On top of this, each participant created their own personal projects so they could experiment in a sandbox environment, connecting to the datasets as needed to complete their tasks with their preferred technologies and techniques.
“Inside your own project, you can do some exploratory analysis, write some custom Python code, or easily join, filter, or aggregate data,” says Pauline van Nies (@pvannies), Data Scientist at Ordina NL. “You can use the functionalities of Dataiku to make charts directly from the datasets, or choose to write in your own notebook, which has the advantage of allowing you to write your ideas down, so you can easily share them later on during a discussion or via a link on Slack.”
Jupyter notebook created by Ignacio to help participants query and parse data from antennas in order to identify anomalies
To start off the challenge, participants were first tasked with exploratory data analysis, with the goal of identifying outliers – that is, determining what results in a “bad observation” in order to flag it in the system.
Pauline found that, unlike previous assumptions, not all antennas were behaving in the same way. This key finding prompted her to conduct further data analysis on single antennas rather than on the assembly. She explains:
“Combining ideas from Jordan [Blair, Solutions Engineer at Schlumberger] and Giuseppe [Naldi, Software Architect at ICTeam], I performed an outlier detection and a changepoint algorithm using Python on a dataset of 17.5 million records. To visualize the results of the analysis, I created a Dash/Plotly webapp that can support the engineers of ALMA to investigate the historical antenna behavior and its changes, which can be applied in a predictive maintenance use case.”
Chart showing the automatic detection of variations in the temperature of a component in one antenna, using the change point algorithm
To further anomaly detection, Giuseppe (@gnaldi62) used statistical methods and introduced participants to different machine learning algorithms, with outstanding results: “I think that my main contribution to the project has been to suggest the application of a changepoint detection algorithm to the analysis of the time series. I had found such analysis useful in other contexts (e.g., anomaly detection or predictive maintenance) so I did believe it could have been useful also in this specific context.”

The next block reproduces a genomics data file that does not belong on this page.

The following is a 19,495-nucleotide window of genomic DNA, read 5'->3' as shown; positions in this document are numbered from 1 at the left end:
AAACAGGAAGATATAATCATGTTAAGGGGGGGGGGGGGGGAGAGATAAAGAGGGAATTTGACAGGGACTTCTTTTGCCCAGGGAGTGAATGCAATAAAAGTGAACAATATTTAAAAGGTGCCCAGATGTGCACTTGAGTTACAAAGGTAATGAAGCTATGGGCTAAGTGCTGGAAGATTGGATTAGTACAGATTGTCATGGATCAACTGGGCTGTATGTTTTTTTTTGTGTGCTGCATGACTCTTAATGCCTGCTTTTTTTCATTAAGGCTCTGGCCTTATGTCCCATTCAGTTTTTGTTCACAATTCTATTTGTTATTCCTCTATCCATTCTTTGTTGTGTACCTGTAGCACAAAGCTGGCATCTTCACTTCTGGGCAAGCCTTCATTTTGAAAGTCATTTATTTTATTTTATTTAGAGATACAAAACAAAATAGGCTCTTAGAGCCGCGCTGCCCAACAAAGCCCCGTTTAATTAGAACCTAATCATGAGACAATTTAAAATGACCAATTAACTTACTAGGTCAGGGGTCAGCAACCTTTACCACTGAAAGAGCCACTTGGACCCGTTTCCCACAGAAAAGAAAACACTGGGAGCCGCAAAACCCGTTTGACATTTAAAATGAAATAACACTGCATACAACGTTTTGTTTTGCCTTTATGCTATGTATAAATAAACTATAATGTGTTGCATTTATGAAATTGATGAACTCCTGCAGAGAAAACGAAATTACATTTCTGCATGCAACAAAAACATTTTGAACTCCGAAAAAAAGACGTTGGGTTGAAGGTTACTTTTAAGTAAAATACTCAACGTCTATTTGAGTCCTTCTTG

Chart showing anomaly detection using an isolation forest algorithm
Niklas @Muennighoff, Data Scientist at Dataiku, volunteered his time to our challenge to build a visual representation of the insights discovered by participants. He accomplished this through the creation of a web application (webapp), which enables the astronomer on duty to analyze an individual observation for quality assurance.
Niklas further elaborates: “I built a webapp for visualizing and interacting with observation data from ALMA. The webapp allows users to look at an observation in aggregate or drill down to the level of single antennas, basebands, temperatures, frequencies & other parameters. It makes use of a combination of SQL, Python (Pandas, Dash), and CSS. Thanks to the work of Ignacio [Toledo], the webapp has been deployed at ALMA. Via Dataiku Scenarios, it automatically pulls the latest observation data so astronomers can perform the QA0 check within three minutes of the observation.”
As we hope to launch other volunteer challenges in the future, collecting feedback from the participants of our first endeavor was vital. In addition to anonymous surveys, we held a final meeting before the project officially wrapped up to allow participants to reflect and share their main takeaways, with multiple contributors highlighting the opportunity to learn from each other, volunteer for a good cause, and use interesting data sets from ALMA. To our delight, there was also unanimous interest in participating in the next challenge, for which we have taken note!
“It's not every day we have the opportunity to work with astronomers on such a project. ALMA is unique in the world, and I feel very lucky to have been part of it,” says Matthieu Scordia (@Mattsco), Lead Data Scientist at Dataiku.
Tom Brown (@tgb417), a data scientist and Dataiku Neuron who has both participated in and organized volunteer challenges, was in agreement: “I enjoyed participating. In a strange way this was a humbling experience for me. I’m usually a solo practitioner in an industry that is not super sophisticated in the use of its data. So I’m often a leader on the project I’m doing. In this case I got to interact with folks who are really doing data science. In an area of personal passion, astrophysics and space science.”
Screenshot from our Dataiku X ALMA Challenge online event, where participants came together to share what they learned with the community
While the challenge was a success, it was still the first large scale volunteer project that we had organized, and as such we underwent a learning curve. Feeling we had knowledge to share, we decided to make this the focal point of a follow-up online event, which brought our participants back together to reflect on the project and discuss the value and challenges of volunteer data science collaboration.
Watch a recording of the event below to hear directly from our organizers and volunteers!
Would you participate in our next volunteer challenge? If so, why? Let us know in the comments – we’ll take your feedback into consideration when planning our next project!